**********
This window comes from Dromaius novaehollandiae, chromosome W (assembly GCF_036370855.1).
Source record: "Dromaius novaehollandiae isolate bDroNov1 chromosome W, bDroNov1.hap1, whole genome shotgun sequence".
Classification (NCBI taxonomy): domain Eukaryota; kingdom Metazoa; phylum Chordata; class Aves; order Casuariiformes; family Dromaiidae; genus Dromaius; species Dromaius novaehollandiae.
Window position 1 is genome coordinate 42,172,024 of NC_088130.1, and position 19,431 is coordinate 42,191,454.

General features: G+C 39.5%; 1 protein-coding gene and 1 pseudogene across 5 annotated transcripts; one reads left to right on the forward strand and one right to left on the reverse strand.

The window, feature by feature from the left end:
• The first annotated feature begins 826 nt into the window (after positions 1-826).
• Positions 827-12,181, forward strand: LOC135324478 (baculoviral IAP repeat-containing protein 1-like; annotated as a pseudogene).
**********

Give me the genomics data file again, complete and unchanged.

This window comes from Dromaius novaehollandiae, chromosome W (assembly GCF_036370855.1).
Source record: "Dromaius novaehollandiae isolate bDroNov1 chromosome W, bDroNov1.hap1, whole genome shotgun sequence".
Classification (NCBI taxonomy): domain Eukaryota; kingdom Metazoa; phylum Chordata; class Aves; order Casuariiformes; family Dromaiidae; genus Dromaius; species Dromaius novaehollandiae.
Window position 1 is genome coordinate 42,172,024 of NC_088130.1, and position 19,431 is coordinate 42,191,454.

General features: G+C 39.5%; 1 protein-coding gene and 1 pseudogene across 5 annotated transcripts; one reads left to right on the forward strand and one right to left on the reverse strand.

The window, feature by feature from the left end:
• The first annotated feature begins 826 nt into the window (after positions 1-826).
• Positions 827-12,181, forward strand: LOC135324478 (baculoviral IAP repeat-containing protein 1-like; annotated as a pseudogene).